As season three begins, the Boys have apparently gone legit, working for the Bureau of Superhero Affairs, and abiding by the rules. But we all know that isn’t going to last very long, not least because the bureau is actually run by an undercover supe, Victoria Neuman (Claudia Doumit). It is also clear that Homelander (Antony Starr), the most famous member of the Seven, has gone completely loco and that, more generally, and in spite of the best efforts of Starlight (Erin Moriarty), terrible things are afoot on the side of the supes.
Meanwhile, the dividing lines are blurred when a drug becomes available that gives anyone – including the Boys – the powers of a superhero for 24 hours. Should they down it and risk losing the moral high ground? Well, what do you think? Karl Urban is excellent as Billy Butcher, the occasionally decent but frequently violent leader of the Boys, and it is terrific to see the always-fantastic Giancarlo Esposito assuming an enhanced role as Stan Edgar, Vought’s CEO. Tremendous all-round entertainment.
The Escape Artist: The Man Who Broke Out of Auschwitz to Tell the World – Jonathan Freedland (John Murray)
It is intrinsic to the sheer scale and unique evil of the Holocaust that – thanks to the dedication of those who grasp the absolute necessity of collective memory – it continues to yield new or neglected stories, 77 years after the liberation of the camps. One such personal history is told in this extraordinary book by Jonathan Freedland: the escape from Auschwitz in 1944 of Rudolf Vrba; born Walter Rosenberg in the west of Slovakia in 1924. Along with his companion, Fred Wetzler, Vrba got out by careful observation of every detail of the procedures, rules and systems according to which this industrialised death zone was run. In particular, he grasped that the initial SS cordon would last for 72 hours and that he and Wetzler would have to lay low for three days before fleeing the outer camp. Vrba’s testimony helped – after an unconscionable delay – to halt Jewish deportations from Hungary, saving at least 200,000 lives. He also testified at the trial of Adolf Eichmann. But he felt, quite rightly, that the world did not listen hard enough or act upon what he had to say about the hell-on-earth from which he had escaped. His name ought to inspire shame as well as reverence. Thanks to Freedland’s immaculate research and beautiful writing, Vrba now has the memorial he has long deserved.
Don’t Trust Your Gut: Using Data Instead of Instinct to Make Better Choices – Seth Stephens-Davidowitz (Bloomsbury)
In the blizzard of books about what tech tells us about humanity (and vice versa), Everybody Lies (2017) by Seth Stephens-Davidowitz truly stood out in its deft and often witty exploration of Google searches, social media and other datasets as a guide to what we really think, feel and want – and even what illnesses we might be incubating (without knowing it – yet). Now the former Google data scientist returns with a bracing challenge to the cultural assumption, nurtured by a whole slew of fashionable authors, that emotional intelligence and intuition are the source of all wisdom. On the contrary, says Stephens-Davidowitz: our gut instincts are often useless as a guide to action.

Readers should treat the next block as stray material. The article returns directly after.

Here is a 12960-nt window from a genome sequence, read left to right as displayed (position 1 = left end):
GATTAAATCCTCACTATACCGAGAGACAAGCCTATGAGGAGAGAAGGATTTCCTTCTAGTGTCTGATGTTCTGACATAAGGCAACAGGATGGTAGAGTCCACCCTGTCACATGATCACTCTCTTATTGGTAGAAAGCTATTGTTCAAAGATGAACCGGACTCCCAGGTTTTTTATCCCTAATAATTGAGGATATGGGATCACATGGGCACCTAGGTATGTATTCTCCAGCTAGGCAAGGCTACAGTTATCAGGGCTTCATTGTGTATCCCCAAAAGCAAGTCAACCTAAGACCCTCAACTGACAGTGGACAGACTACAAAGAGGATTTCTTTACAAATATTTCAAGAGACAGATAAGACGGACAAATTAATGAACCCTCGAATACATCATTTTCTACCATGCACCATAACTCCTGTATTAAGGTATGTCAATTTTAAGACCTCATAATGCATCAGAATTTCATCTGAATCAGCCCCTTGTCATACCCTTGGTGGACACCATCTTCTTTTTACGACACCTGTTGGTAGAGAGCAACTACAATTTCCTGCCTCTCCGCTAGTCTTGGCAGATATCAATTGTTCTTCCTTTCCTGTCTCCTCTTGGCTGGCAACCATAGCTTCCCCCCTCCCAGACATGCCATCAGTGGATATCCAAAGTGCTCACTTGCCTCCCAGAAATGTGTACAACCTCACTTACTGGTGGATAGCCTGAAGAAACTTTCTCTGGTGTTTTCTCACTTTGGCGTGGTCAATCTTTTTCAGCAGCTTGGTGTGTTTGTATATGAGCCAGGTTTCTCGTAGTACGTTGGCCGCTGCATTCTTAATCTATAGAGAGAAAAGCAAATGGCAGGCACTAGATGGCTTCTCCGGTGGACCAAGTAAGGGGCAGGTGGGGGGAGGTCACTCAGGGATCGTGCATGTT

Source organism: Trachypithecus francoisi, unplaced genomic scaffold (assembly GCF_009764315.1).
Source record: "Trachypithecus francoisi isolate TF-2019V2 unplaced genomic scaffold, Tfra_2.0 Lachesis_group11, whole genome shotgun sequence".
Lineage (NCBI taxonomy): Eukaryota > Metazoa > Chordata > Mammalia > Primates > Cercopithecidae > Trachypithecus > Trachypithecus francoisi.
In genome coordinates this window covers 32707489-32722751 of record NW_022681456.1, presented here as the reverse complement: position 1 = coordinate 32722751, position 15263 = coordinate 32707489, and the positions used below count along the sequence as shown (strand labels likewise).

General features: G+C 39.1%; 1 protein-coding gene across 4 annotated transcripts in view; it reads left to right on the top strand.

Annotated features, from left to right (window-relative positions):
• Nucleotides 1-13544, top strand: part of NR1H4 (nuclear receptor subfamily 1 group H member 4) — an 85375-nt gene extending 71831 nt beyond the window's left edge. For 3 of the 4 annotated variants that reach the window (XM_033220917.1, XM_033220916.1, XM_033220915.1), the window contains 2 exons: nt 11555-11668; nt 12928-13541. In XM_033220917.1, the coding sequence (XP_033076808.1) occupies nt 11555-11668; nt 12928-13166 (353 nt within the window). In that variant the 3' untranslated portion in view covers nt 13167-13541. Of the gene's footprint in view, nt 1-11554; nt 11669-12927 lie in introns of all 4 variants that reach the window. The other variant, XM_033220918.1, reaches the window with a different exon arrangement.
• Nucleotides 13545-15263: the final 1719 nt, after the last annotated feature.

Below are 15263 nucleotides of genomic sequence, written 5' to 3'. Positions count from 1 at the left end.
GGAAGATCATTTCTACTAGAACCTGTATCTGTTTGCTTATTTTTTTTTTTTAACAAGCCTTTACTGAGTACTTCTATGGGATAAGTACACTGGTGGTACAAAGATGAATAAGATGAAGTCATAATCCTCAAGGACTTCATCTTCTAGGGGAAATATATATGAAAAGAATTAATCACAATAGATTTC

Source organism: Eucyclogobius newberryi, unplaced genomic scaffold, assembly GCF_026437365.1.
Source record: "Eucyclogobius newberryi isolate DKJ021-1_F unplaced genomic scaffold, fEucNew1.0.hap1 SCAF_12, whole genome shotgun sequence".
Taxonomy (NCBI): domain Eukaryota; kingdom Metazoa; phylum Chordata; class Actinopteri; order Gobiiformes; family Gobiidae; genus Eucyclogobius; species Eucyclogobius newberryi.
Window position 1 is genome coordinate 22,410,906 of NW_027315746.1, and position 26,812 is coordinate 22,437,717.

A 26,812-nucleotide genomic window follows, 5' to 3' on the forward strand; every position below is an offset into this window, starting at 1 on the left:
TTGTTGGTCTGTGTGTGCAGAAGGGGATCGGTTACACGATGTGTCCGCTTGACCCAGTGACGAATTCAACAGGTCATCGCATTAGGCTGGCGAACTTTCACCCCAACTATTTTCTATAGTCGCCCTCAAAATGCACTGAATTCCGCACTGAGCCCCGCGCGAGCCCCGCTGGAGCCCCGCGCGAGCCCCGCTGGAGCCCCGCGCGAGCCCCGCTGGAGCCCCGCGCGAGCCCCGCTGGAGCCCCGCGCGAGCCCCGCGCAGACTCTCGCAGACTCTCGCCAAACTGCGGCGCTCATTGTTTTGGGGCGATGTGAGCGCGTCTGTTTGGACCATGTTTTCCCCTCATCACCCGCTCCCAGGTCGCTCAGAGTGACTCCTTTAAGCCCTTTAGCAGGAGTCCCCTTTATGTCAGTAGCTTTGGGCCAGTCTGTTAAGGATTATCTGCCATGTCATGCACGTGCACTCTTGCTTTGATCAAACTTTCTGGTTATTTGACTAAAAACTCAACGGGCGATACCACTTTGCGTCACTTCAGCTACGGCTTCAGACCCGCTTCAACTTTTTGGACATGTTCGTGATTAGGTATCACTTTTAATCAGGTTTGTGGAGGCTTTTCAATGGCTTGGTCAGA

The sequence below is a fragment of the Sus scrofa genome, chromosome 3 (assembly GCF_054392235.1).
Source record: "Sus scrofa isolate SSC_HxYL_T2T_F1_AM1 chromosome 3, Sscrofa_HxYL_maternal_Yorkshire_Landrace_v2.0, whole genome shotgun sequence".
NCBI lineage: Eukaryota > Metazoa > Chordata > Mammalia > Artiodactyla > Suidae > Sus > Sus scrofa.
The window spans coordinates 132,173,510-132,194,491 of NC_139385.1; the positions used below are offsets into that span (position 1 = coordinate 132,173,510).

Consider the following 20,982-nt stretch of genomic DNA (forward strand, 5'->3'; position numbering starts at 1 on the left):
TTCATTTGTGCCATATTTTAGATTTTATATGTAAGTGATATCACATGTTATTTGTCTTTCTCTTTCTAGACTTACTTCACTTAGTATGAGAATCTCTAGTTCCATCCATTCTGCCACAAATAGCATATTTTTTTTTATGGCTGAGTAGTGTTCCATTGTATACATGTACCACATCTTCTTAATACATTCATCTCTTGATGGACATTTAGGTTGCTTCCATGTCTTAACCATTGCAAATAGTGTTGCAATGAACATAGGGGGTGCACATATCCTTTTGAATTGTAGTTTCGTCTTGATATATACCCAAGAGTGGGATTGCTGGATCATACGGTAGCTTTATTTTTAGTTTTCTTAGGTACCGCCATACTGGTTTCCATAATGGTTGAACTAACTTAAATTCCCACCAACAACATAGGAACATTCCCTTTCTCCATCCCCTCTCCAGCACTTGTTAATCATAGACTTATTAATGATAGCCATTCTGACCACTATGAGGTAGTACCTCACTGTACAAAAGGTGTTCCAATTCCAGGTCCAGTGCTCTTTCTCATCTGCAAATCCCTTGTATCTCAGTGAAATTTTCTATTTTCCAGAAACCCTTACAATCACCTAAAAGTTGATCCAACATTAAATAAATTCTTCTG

Trawling through databases and meticulously collated evidence, he concludes that much of what we are urged to believe about the power of the hunch and the snap judgment is nonsense, and that sticking to the facts really is the best approach to life. His findings are fascinating: in dating, psychological traits are the only variable that are of any value at all as a guide to future happiness. In parenting, presenting your children with decent role models is much more important than agonising over screen time or kale intake. Since not everyone can be Elon Musk, local monopolies (such as car dealerships) are the most reliable route to comparative wealth. Some of his conclusions will strike the reader as mere common sense. But it does no harm to be reminded of that every now and again.
Happy-Go-Lucky – David Sedaris (Little, Brown)
To love the writing of David Sedaris – and really, how could you not? – is to grasp that, in the hands of a comic genius, absolutely anything can be made funny. In this, his 13th book, he reflects, as ever, upon family life and its dysfunctions, but also roams from the question of what scented candles debt-burdened graduates should buy, and the difference between “white privilege” and the “Western” variety; to the absolute awfulness of changing numbers for a dinner reservation, and the oddity of coming out of Covid lockdown – being able “to stand so close to a stranger that you can read the banal text messages that are obviously more important to him than his toddler stumbling off the curb and out into traffic”.